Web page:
This class action investigation focuses on laundry detergent and seeks to determine whether manufacturers use non-functional “slack fill” to mislead consumers as to the actual amount of laundry detergent in a container.
Who is Affected?
Purchasers of these laundry detergent products in specific containers:
Overview of Detergent Slack Fill Investigation
Detergents are sold in a variety of containers and packaging materials. Consumers often notice the empty space in product containers for a wide range of products. This space is referred to as “slack fill”.
The U.S. Food and Drug Administration (FDA) defines slack fill as the difference between the actual capacity of a container and the volume of the product it contains. The FDA allows slack fill but prohibits “misleading” containers that do not allow consumers to fully view the contents. The FDA defines “nonfunctional slack-fill” as the empty space in a package that is filled to less than its capacity for reasons other than:
(1) Protection of the contents of the package;
(2) The requirements of the machines used for enclosing the contents in such package;
(3) Unavoidable product settling during shipping and handling;
(4) The need for the package to perform a specific function (e.g., where packaging plays a role in the preparation or consumption of a food), where such function is inherent to the nature of the food and is clearly communicated to consumers;
(5) The fact that the product consists of a food packaged in a reusable container where the container is part of the presentation of the food and has value which is both significant in proportion to the value of the product and independent of its function to hold the food, e.g., a gift product consisting of a food or foods combined with a container that is intended for further use after the food is consumed; or durable commemorative or promotional packages; or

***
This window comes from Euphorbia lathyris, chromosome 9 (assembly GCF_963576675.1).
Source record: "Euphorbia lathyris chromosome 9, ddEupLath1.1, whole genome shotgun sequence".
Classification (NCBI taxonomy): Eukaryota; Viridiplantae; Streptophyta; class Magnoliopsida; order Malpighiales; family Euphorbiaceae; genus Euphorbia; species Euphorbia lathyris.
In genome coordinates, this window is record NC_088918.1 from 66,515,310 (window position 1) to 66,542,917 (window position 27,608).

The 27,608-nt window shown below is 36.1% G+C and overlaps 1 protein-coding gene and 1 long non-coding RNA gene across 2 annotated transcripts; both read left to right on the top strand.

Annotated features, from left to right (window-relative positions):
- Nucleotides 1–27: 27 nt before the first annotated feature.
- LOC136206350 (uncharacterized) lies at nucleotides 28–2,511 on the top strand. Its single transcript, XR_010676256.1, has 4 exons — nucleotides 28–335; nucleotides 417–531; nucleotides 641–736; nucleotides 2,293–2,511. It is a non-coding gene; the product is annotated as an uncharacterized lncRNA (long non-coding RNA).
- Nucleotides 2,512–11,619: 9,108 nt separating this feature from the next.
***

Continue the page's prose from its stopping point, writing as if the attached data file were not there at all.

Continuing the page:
(6) Inability to increase level of fill or to further reduce the size of the package (e.g., where some minimum package size is necessary to accommodate required food labeling (excluding any vignettes or other nonmandatory designs or label information), discourage pilfering, facilitate handling, or accommodate tamper-resistant devices). (21 CFR 100.100)
Consumer actions for use of prohibited slack fill allege the manufacturers have been unjustly enriched by collecting millions of dollars from the sale of their products that they would not have otherwise earned.
Slack Fill Complaints Lawsuits and Settlements Continue
Regulatory enforcement and class action damage actions against corporations for misleading packaging of various products in violation of the federal Fair Packaging and Labeling Act (21 U.S.C. 321) are not new and violations continue. Slack fill cases have resulted in civil penalties against Coty, CVS, Hershey, Johnson & Johnson, Mars, and Walgreens in recent years and a class action suit is currently pending against Johnson & Johnson Inc. in U.S. District Court for the Southern District of New York.
Class action lawyers are currently investigating several companies for allegedly manufacturing, distributing, marketing and selling laundry detergent products in misleading containers that contained nonfunctional slack fill, in violation of FDA requirements and state consumer protection laws. Purchasers of XTRA™ (45 oz) and Dreft® (50 oz) laundry detergents (Manufacturer: Church & Dwight Co., Inc.) and OxiClean™ (60 oz), Era® (50 oz) and Cheer® (50 oz) laundry detergents (Manufacturer: Procter & Gamble Co.) may be eligible to join a free class action lawsuit investigation.